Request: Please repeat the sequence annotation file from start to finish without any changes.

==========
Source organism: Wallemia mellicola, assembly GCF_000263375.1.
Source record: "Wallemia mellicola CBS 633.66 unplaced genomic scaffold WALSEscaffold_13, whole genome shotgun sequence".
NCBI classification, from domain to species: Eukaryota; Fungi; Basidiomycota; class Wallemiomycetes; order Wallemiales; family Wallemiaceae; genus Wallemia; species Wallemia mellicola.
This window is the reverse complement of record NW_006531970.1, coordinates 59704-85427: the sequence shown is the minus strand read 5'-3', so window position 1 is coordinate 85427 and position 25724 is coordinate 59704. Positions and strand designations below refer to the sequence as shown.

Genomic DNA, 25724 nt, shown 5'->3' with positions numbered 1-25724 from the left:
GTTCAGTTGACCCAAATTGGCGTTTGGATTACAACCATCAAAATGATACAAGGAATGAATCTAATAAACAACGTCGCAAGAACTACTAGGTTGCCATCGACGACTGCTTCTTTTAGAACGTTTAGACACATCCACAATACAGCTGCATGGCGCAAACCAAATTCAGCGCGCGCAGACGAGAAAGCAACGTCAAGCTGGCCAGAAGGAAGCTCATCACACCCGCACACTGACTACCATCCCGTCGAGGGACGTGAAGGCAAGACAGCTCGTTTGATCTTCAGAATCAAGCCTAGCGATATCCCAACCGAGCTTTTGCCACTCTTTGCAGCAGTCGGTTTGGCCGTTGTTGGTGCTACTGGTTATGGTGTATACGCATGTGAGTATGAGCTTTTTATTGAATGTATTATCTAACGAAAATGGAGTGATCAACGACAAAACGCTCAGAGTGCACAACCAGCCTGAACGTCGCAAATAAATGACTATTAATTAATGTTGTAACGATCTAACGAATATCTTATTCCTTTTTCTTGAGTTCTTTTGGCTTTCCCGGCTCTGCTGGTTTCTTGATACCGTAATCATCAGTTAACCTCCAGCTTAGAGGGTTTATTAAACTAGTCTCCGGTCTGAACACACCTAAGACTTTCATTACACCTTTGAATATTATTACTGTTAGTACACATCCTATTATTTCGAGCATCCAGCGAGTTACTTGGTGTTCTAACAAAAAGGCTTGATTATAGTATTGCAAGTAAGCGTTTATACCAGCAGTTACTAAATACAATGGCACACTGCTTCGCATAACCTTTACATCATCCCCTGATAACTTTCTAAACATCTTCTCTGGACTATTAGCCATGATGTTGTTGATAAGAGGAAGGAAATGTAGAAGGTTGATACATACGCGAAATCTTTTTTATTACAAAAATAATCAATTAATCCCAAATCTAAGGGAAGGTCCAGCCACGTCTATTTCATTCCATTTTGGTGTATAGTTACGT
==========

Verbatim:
Source organism: Wallemia mellicola, assembly GCF_000263375.1.
Source record: "Wallemia mellicola CBS 633.66 unplaced genomic scaffold WALSEscaffold_13, whole genome shotgun sequence".
NCBI classification, from domain to species: Eukaryota; Fungi; Basidiomycota; class Wallemiomycetes; order Wallemiales; family Wallemiaceae; genus Wallemia; species Wallemia mellicola.
This window is the reverse complement of record NW_006531970.1, coordinates 59704-85427: the sequence shown is the minus strand read 5'-3', so window position 1 is coordinate 85427 and position 25724 is coordinate 59704. Positions and strand designations below refer to the sequence as shown.

Genomic DNA, 25724 nt, shown 5'->3' with positions numbered 1-25724 from the left:
GTTCAGTTGACCCAAATTGGCGTTTGGATTACAACCATCAAAATGATACAAGGAATGAATCTAATAAACAACGTCGCAAGAACTACTAGGTTGCCATCGACGACTGCTTCTTTTAGAACGTTTAGACACATCCACAATACAGCTGCATGGCGCAAACCAAATTCAGCGCGCGCAGACGAGAAAGCAACGTCAAGCTGGCCAGAAGGAAGCTCATCACACCCGCACACTGACTACCATCCCGTCGAGGGACGTGAAGGCAAGACAGCTCGTTTGATCTTCAGAATCAAGCCTAGCGATATCCCAACCGAGCTTTTGCCACTCTTTGCAGCAGTCGGTTTGGCCGTTGTTGGTGCTACTGGTTATGGTGTATACGCATGTGAGTATGAGCTTTTTATTGAATGTATTATCTAACGAAAATGGAGTGATCAACGACAAAACGCTCAGAGTGCACAACCAGCCTGAACGTCGCAAATAAATGACTATTAATTAATGTTGTAACGATCTAACGAATATCTTATTCCTTTTTCTTGAGTTCTTTTGGCTTTCCCGGCTCTGCTGGTTTCTTGATACCGTAATCATCAGTTAACCTCCAGCTTAGAGGGTTTATTAAACTAGTCTCCGGTCTGAACACACCTAAGACTTTCATTACACCTTTGAATATTATTACTGTTAGTACACATCCTATTATTTCGAGCATCCAGCGAGTTACTTGGTGTTCTAACAAAAAGGCTTGATTATAGTATTGCAAGTAAGCGTTTATACCAGCAGTTACTAAATACAATGGCACACTGCTTCGCATAACCTTTACATCATCCCCTGATAACTTTCTAAACATCTTCTCTGGACTATTAGCCATGATGTTGTTGATAAGAGGAAGGAAATGTAGAAGGTTGATACATACGCGAAATCTTTTTTATTACAAAAATAATCAATTAATCCCAAATCTAAGGGAAGGTCCAGCCACGTCTATTTCATTCCATTTTGGTGTATAGTTACGT